Culture and Disease
Parkinson’s disease is a neurological disease characterized by a rhythmic tremor of more parts of the body, rigidity of the muscles, and difficulty in imitating or maintains coordinated movements and alteration in body posture. This disorder begins in adult life usually after 50 years of age. In the year of 2040 studies shows that it may become the second most prolific cause of death to the elderly. In the United States, 50,000-60,000 new cases of Parkinson Disease are diagnosed each year, adding to the one million people who currently have it. The Center for Disease control rated complications from Parkinson’s disease as the 14th leading cause of death in the United States. Worldwide, it is estimated that four to six million people suffer from the condition. There are recognizable characteristics, such as Akinesea, Tremor, and Dementia. These bring with them physical mental and spiritual strains. There are ways to deal with the anxiety and grief that will become a part of the life of the patient and the caregiver. Factors weighed and measured are preparation of the fore knowledge of events and expectations and anticipatory grief, and spirituality is the belief or non-belief in a hereafter. Developing skills to deal with the advancement of the disease and the possibility of death help to produce closure and bring peace to the heart, mind, and soul.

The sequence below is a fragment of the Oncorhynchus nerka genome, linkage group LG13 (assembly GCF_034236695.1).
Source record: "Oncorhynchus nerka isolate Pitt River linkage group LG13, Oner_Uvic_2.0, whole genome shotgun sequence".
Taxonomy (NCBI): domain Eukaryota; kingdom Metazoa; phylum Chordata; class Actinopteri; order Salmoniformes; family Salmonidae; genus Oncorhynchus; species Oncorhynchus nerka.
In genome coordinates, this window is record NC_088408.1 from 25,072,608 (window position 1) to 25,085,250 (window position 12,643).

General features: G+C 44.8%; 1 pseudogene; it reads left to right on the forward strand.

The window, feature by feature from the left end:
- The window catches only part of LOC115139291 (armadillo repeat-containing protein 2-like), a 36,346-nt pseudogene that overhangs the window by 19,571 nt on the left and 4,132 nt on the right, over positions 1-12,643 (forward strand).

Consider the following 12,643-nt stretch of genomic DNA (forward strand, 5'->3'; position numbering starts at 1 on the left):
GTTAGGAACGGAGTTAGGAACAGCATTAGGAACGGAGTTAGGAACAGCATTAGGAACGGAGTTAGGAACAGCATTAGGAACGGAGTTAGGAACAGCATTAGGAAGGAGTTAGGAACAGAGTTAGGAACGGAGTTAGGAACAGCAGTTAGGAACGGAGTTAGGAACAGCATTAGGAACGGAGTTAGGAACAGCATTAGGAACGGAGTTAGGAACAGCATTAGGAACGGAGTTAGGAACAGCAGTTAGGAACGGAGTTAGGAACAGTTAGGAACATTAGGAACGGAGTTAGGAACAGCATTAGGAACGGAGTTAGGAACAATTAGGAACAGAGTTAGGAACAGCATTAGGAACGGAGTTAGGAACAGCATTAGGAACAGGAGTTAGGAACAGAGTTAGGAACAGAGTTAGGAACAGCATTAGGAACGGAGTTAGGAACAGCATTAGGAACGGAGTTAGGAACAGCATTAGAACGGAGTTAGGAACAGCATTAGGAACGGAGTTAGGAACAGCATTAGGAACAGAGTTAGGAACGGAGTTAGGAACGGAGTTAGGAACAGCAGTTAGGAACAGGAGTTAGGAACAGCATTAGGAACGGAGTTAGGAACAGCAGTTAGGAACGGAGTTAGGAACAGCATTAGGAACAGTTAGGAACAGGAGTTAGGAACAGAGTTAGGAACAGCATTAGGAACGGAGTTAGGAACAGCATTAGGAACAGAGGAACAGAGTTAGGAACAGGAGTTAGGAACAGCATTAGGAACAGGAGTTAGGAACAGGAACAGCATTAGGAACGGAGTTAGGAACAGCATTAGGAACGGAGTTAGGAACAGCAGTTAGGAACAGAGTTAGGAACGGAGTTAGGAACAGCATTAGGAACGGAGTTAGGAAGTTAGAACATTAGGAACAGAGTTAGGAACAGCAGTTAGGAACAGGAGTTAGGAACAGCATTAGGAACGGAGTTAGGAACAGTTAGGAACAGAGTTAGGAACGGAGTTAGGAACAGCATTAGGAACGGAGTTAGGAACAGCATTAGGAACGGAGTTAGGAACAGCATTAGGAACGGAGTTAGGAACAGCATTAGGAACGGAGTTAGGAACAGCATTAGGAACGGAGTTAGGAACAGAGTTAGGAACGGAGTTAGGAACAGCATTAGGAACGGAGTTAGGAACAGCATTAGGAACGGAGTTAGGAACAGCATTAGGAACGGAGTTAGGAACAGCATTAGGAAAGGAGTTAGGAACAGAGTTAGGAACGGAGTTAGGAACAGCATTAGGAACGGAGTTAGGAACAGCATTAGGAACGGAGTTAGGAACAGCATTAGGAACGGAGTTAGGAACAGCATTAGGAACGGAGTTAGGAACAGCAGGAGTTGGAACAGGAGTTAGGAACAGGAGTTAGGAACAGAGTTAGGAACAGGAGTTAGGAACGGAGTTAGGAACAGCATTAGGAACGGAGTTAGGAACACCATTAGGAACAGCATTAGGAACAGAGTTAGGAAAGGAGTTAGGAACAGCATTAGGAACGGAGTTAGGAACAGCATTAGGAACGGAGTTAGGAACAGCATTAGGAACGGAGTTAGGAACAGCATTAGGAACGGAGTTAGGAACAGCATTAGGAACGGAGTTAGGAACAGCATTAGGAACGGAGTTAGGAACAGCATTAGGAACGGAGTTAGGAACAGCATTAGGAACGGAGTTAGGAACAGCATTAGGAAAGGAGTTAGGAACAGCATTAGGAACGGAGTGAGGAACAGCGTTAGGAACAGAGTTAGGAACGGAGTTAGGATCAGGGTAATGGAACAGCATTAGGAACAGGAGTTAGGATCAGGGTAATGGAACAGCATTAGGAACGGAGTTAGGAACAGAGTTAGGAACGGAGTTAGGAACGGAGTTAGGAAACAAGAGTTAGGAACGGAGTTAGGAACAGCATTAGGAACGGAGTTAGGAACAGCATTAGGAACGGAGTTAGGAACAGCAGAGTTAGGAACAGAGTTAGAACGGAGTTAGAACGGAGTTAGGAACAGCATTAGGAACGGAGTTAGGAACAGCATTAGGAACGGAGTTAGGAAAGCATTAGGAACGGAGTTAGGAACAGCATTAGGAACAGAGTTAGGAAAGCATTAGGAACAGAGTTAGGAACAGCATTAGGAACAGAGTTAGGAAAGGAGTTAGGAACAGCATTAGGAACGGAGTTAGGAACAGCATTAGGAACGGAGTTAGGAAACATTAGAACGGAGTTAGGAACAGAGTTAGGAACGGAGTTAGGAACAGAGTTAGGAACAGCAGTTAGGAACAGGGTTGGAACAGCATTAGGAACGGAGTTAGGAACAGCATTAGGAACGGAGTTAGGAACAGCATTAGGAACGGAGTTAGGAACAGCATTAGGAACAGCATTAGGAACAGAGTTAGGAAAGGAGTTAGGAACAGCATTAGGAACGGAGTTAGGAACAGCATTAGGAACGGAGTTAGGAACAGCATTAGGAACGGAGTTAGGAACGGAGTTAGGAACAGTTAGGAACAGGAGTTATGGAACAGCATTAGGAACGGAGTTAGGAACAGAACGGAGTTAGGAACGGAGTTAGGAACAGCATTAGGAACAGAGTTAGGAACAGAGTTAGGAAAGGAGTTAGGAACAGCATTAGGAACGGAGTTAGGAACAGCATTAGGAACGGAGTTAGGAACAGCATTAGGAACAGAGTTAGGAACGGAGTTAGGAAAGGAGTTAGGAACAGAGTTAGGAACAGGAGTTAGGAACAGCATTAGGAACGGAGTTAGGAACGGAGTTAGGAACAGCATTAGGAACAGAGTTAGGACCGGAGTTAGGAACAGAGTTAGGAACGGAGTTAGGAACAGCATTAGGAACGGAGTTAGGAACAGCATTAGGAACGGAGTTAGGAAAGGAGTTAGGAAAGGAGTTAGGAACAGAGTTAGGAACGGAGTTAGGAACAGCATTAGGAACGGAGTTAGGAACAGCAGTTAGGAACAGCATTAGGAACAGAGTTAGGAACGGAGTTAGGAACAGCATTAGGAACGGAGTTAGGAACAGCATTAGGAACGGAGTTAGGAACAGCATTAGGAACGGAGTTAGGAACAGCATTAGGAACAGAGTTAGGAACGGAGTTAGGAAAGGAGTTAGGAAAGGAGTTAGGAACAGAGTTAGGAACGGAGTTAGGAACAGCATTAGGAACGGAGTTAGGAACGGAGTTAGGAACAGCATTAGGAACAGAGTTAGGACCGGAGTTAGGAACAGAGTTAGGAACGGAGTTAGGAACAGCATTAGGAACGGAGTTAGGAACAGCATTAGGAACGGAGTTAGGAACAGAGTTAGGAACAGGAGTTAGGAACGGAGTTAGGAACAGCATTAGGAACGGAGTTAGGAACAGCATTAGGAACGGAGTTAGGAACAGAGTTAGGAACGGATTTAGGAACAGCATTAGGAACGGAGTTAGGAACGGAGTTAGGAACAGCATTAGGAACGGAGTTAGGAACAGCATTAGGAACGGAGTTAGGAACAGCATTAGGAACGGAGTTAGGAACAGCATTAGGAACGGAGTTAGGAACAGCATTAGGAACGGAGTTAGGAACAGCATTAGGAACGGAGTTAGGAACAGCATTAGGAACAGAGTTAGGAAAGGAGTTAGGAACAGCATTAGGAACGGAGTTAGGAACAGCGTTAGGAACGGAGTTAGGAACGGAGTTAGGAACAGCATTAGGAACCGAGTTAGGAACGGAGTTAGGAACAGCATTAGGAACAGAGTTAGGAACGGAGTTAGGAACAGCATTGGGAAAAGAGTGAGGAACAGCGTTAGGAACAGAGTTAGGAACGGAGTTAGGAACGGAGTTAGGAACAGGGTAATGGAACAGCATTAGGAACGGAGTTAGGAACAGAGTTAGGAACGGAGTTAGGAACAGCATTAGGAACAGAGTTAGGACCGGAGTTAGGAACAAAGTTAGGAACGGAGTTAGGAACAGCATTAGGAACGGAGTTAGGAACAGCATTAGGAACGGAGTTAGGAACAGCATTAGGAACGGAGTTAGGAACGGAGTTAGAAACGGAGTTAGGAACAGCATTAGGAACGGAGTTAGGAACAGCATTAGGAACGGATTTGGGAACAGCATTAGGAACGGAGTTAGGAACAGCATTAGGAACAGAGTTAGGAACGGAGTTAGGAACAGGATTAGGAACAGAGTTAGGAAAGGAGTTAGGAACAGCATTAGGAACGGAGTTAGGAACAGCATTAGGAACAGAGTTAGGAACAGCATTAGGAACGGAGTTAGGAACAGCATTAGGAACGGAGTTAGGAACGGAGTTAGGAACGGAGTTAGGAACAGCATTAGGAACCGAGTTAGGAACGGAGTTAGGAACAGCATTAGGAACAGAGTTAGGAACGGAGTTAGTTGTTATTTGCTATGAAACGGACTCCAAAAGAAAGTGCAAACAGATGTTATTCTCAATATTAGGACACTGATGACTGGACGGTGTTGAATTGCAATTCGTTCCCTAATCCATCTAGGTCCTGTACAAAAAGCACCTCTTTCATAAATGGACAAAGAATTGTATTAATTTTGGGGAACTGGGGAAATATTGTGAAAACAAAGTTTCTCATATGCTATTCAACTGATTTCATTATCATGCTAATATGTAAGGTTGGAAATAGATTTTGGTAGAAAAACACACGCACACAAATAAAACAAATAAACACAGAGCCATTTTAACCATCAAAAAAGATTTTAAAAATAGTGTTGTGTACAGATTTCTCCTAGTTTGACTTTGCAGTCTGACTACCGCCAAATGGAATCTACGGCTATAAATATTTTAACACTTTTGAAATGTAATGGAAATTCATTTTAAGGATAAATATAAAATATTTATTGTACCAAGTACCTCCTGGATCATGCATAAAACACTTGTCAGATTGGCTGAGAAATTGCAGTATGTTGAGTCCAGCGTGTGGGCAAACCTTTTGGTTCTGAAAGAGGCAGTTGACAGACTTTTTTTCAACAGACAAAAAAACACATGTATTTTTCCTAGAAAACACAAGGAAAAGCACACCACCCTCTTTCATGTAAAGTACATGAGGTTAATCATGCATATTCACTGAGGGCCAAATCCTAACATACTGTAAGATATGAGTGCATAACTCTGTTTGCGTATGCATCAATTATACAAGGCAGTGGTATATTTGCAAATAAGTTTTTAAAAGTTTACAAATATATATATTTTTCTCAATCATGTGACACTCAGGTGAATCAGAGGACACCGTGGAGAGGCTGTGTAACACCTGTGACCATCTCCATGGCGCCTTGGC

Although no one really knows the frequency of this disease it is estimated that at least 1% of the United States population over 50 years of age is afflicted in all races and in occurs in both sexes all over the world. Some of the ways that this disease is so debilitating is that it slowly begins to remove the individual from what he or she would consider the normalcy of his or her...